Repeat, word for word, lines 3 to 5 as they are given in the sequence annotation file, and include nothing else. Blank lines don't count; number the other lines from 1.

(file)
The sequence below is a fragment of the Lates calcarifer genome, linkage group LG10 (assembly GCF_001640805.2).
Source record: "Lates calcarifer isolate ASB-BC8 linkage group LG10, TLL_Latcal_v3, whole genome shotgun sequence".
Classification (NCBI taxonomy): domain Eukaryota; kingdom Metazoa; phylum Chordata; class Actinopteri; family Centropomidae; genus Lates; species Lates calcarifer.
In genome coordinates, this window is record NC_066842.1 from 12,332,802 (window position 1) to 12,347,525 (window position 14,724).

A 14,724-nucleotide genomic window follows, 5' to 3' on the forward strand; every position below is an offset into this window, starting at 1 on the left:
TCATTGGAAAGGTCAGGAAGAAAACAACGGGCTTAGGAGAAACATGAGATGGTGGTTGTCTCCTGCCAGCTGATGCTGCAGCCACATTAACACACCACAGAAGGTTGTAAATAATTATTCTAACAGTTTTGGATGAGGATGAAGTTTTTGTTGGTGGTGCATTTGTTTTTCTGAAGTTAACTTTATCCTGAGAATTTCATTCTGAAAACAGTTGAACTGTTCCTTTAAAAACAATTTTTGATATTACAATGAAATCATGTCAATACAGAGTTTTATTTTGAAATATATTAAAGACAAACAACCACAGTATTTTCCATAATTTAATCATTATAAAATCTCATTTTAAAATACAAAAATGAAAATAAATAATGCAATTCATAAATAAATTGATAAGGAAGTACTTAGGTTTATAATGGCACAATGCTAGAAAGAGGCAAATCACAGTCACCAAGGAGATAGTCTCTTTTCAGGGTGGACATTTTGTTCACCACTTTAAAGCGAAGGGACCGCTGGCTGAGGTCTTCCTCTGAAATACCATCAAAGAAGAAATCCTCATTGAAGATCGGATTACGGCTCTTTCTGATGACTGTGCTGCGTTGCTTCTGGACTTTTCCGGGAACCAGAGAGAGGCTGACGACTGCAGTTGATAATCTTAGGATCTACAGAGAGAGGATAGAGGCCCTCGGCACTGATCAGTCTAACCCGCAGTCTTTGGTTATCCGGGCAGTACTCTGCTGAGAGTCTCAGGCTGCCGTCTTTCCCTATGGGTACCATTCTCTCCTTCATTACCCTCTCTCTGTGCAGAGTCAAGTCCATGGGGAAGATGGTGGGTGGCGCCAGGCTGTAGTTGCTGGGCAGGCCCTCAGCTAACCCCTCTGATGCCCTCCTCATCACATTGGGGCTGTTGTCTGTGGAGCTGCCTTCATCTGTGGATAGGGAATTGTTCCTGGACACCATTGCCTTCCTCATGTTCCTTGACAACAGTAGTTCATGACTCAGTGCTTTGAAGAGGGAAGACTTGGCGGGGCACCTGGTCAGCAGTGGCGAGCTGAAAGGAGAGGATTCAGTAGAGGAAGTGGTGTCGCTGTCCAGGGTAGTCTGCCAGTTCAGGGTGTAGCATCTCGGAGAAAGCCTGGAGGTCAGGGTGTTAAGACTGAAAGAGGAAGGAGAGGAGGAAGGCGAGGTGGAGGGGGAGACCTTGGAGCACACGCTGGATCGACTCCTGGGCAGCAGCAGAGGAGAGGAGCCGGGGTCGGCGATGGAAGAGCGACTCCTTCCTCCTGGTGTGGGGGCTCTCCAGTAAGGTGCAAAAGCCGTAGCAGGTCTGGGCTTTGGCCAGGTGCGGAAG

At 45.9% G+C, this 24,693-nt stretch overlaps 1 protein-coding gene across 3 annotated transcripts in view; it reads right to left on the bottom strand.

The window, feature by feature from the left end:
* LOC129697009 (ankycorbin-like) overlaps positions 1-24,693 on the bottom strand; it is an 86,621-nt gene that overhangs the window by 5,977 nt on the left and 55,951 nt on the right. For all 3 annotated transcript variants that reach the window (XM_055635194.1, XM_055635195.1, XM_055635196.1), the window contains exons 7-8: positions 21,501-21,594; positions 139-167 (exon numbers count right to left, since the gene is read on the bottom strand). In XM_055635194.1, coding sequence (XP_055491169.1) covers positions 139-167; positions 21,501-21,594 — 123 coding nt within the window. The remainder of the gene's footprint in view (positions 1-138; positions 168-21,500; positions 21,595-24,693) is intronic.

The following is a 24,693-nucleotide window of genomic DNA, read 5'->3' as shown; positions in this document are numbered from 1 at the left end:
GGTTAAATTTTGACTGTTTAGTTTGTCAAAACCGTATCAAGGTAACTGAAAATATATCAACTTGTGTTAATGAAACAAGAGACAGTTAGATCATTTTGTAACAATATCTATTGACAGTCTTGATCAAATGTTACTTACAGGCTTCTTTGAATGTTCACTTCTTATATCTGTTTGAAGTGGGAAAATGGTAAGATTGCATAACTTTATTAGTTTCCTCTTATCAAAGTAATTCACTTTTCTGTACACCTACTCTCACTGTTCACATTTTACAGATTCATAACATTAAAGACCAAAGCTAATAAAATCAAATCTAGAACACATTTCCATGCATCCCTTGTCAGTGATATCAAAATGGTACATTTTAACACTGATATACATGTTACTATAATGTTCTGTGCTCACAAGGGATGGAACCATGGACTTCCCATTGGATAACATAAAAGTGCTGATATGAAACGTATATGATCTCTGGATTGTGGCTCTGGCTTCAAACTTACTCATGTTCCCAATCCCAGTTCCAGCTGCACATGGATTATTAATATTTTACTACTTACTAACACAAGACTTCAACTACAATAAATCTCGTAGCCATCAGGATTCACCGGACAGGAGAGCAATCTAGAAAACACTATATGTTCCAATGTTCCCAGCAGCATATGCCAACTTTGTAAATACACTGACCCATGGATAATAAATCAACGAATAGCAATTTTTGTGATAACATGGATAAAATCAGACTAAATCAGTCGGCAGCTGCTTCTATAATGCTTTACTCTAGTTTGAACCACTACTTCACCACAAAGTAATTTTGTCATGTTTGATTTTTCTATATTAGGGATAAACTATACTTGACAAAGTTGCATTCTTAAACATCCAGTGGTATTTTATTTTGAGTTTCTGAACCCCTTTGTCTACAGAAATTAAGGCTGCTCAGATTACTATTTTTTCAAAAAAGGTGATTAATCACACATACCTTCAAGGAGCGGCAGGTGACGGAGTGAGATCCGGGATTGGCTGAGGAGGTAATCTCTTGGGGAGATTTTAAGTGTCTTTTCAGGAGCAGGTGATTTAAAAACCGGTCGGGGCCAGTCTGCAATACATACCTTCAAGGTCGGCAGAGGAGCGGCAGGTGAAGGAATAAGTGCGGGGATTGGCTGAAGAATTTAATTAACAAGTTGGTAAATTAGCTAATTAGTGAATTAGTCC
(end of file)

Classification (NCBI taxonomy): domain Eukaryota; kingdom Metazoa; phylum Chordata; class Actinopteri; family Centropomidae; genus Lates; species Lates calcarifer.
In genome coordinates, this window is record NC_066842.1 from 12,332,802 (window position 1) to 12,347,525 (window position 14,724).

A 14,724-nucleotide genomic window follows, 5' to 3' on the forward strand; every position below is an offset into this window, starting at 1 on the left: